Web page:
For many individuals, the information and “networking” functions are attractive reasons to stay involved in a trade association. Often, the term “networking” refers to a process of making contacts for finding a new job or advancing one’s career. With the trade association benefits discussed here, the term is used more broadly to refer to a chance to exchange information for example on changing legislation affecting the wire and cable business or future technology trends.
As in many areas of personal and business activities, the Internet has brought big changes in the role of trade associations in the past 20 years. The Internet enables instant communication to other individuals and groups. This makes it easier for trade associations to communicate with members, but it also makes it more important for trade associations to provide opportunities for face-to-face meetings at conferences and meetings. Some trade associations also have developed websites that serve as a clearinghouse for information – offering databanks, directories, indexes, and other tools that members can access or search while logged into the association’s site.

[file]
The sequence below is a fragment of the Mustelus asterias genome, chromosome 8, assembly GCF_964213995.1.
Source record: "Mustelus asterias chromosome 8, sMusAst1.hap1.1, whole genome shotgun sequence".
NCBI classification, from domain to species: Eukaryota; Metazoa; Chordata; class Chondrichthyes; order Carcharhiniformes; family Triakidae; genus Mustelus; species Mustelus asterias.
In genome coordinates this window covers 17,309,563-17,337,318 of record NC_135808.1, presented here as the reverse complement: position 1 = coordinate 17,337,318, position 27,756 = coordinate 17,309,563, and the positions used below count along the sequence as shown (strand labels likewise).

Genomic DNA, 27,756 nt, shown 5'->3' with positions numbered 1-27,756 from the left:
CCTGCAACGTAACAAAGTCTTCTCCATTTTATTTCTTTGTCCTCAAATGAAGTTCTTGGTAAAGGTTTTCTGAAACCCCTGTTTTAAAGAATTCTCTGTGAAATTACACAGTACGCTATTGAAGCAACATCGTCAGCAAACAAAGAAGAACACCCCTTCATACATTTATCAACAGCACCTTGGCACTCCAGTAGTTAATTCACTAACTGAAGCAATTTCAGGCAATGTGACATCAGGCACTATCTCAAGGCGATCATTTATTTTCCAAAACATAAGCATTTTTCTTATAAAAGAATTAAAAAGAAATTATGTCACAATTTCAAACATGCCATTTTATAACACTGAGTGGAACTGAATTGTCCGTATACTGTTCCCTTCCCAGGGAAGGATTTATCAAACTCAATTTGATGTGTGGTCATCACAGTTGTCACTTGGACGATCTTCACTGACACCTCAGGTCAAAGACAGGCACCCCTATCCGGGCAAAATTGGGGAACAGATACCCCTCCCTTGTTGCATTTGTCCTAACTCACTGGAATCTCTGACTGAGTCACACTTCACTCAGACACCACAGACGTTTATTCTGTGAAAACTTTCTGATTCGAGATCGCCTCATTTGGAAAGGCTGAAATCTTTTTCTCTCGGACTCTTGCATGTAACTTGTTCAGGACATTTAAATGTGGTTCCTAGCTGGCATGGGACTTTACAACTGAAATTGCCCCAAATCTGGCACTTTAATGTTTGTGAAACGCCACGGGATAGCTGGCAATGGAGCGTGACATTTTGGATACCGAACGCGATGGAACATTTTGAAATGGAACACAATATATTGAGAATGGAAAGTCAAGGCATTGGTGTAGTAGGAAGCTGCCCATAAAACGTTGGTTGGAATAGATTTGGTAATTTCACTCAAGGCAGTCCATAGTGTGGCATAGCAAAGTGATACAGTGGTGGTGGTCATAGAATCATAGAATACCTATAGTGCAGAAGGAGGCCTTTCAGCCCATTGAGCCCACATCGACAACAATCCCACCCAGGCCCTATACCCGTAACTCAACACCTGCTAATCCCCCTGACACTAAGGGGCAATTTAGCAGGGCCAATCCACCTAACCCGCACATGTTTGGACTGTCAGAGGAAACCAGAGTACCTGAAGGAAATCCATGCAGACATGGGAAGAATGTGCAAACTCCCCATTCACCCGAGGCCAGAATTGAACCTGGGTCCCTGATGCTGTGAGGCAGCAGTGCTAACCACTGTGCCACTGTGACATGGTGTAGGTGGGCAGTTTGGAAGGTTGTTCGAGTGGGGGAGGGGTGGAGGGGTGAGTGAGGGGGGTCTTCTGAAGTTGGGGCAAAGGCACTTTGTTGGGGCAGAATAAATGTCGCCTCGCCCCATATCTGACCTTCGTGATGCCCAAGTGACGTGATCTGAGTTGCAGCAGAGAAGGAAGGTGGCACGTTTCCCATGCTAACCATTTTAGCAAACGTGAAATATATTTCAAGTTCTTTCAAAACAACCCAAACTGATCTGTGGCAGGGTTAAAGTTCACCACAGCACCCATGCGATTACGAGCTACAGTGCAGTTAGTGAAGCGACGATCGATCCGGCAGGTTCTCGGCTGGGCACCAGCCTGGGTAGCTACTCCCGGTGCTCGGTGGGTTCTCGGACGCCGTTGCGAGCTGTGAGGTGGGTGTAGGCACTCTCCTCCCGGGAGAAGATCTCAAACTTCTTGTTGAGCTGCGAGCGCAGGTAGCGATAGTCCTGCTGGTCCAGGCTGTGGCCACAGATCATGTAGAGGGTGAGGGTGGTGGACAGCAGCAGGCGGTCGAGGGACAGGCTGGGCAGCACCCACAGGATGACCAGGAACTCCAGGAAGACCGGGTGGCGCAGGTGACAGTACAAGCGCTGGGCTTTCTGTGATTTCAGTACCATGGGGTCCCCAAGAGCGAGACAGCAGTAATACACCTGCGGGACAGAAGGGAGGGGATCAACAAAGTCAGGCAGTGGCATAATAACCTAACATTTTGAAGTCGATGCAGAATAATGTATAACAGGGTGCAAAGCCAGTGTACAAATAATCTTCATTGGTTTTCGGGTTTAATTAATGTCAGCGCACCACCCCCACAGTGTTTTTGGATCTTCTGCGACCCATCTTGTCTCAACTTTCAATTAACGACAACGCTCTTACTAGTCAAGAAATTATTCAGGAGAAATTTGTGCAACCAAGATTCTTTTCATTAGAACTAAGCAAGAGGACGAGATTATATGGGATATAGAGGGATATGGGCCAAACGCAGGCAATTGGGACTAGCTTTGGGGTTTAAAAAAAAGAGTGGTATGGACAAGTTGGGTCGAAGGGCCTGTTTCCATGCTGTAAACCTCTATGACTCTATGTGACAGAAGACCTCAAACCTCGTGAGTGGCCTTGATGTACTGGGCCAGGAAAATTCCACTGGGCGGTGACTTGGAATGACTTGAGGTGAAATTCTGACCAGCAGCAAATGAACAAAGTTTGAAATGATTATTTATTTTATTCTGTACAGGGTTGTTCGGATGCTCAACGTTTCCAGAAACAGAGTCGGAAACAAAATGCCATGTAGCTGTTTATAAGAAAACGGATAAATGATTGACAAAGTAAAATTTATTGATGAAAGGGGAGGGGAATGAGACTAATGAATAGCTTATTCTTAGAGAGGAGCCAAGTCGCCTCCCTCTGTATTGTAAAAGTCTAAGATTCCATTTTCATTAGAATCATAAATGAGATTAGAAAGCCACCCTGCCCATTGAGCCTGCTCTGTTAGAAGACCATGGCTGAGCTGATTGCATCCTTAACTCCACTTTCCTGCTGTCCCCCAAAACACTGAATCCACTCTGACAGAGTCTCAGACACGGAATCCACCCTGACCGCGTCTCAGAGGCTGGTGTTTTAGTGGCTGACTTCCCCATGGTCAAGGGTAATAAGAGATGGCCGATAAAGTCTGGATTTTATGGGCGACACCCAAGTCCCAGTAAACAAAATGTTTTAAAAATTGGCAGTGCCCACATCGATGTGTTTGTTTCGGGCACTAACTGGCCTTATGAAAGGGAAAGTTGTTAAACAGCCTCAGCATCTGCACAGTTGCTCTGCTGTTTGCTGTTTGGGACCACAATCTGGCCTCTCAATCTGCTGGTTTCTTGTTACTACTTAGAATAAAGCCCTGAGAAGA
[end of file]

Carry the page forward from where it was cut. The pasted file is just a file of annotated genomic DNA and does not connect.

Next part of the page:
In a newsletter of the Specialty Coffee Association of America, the group’s executive director writes that trade associations date back to the guilds of the Middle Ages, which were organized to promote craftsmanship, and these guilds “largely replaced the religious fraternities that organized craftsmen from Roman times.” Directory listings for US and UK trade associations show some dating back to the 1800s in their current form. In the US, for example, the federal law recognizing the tax-exempt status of trade associations took effect in 1913. Since the 1800s, of course, the number of professions has increased with economic growth, technological advances, and the advent of new industries.